Though caste remained central to the identification of backwardness, there had been a growing demand among poorer sections of castes regarded as being above the OBCs in the social ladder. Their miserable economic status reduced them to a lowly existence with little chance of finding their feet in the new social and political dynamic after Independence.

It was this feeling that led to the prolonged agitation against the implementation of the Mandal Commission Report on OBCs, leading to many self-immolation bids by college students, triggered by Rajiv Goswami, a Delhi University student who set himself on fire to protest against the policy of reservations in September 1990.

The pro- and anti-Mandal agitation further sharpened divisions within Hindu society, with politicians belonging to V P Singh’s Janata Dal cynically celebrating the anti-reservation agitation as they felt it was silently strengthening their vote bank among the OBCs. Since then, we have had various versions of the Janata Dal, including Lalu Prasad Yadav’s Rashtriya Janata Dal, Nitish Kumar’s Janata Dal (United) and H D Deve Gowda’s Janata Dal (Secular).

The Congress party, which dominated national politics, failed to gauge the impact of OBC politics and eventually yielded ground to these parties. The BJP, which has replaced the Congress as the dominant national party, has, on the other hand, decided to challenge the hegemony of caste-based parties and take initiatives to beat them in their own game.

While all this may appear to be a game to garner votes, the dictates of the Directive Principles of State Policy in the Constitution should not be forgotten. There are several provisions that make it clear that the Indian state must take firm measures to ensure that the less-privileged sections of society move up the ladder and have a better quality of life. For example, Article 46 directs the state to promote “with special care” the educational and economic interests of weaker sections of society. Article 38 directs the state to endeavour to eliminate inequalities in status while Article 47 expects it to take measures to improve the standard of living of the people.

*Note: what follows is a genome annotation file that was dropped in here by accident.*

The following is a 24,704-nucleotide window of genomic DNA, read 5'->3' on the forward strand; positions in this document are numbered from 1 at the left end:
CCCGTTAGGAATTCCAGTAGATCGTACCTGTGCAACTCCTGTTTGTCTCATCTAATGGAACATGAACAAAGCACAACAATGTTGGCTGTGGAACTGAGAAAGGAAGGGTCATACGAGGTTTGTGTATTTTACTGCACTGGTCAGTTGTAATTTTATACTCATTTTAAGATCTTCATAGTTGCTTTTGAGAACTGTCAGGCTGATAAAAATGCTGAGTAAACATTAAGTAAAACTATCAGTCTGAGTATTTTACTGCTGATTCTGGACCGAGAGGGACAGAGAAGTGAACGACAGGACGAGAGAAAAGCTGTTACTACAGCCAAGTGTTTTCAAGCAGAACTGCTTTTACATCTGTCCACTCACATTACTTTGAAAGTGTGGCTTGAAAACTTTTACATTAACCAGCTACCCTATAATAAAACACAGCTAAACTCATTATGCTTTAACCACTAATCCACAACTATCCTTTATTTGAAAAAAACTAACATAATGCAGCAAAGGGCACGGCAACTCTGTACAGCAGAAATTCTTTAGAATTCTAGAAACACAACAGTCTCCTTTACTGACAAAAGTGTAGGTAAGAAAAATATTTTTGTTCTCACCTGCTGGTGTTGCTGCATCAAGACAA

The amendments to Articles 15 and 16 of the Constitution by the Narendra Modi government in January 2019 added Section 6 to Article 15 to provide reservation of 10% seats in educational institutions for the EWS category. Similarly, it added Section 6 to Article 16 to ensure reservation of jobs up to a maximum of 10% for this category of citizens. The rules define EWS in several ways but primarily as a category of individuals who belong to families with an annual income of less than `8 lakh.

The latest announcement regarding reservation of seats for OBCs and EWS in the All India Quota is therefore in line with the Directive Principles of State Policy even as it is indicative of the BJP’s determination to challenge the hegemony of caste-based parties and take initiatives to beat them at their own game.

A Surya Prakash
Former Chairman, Prasar Bharati and Scholar, Democracy Studies 
(suryamedia@gmail.com)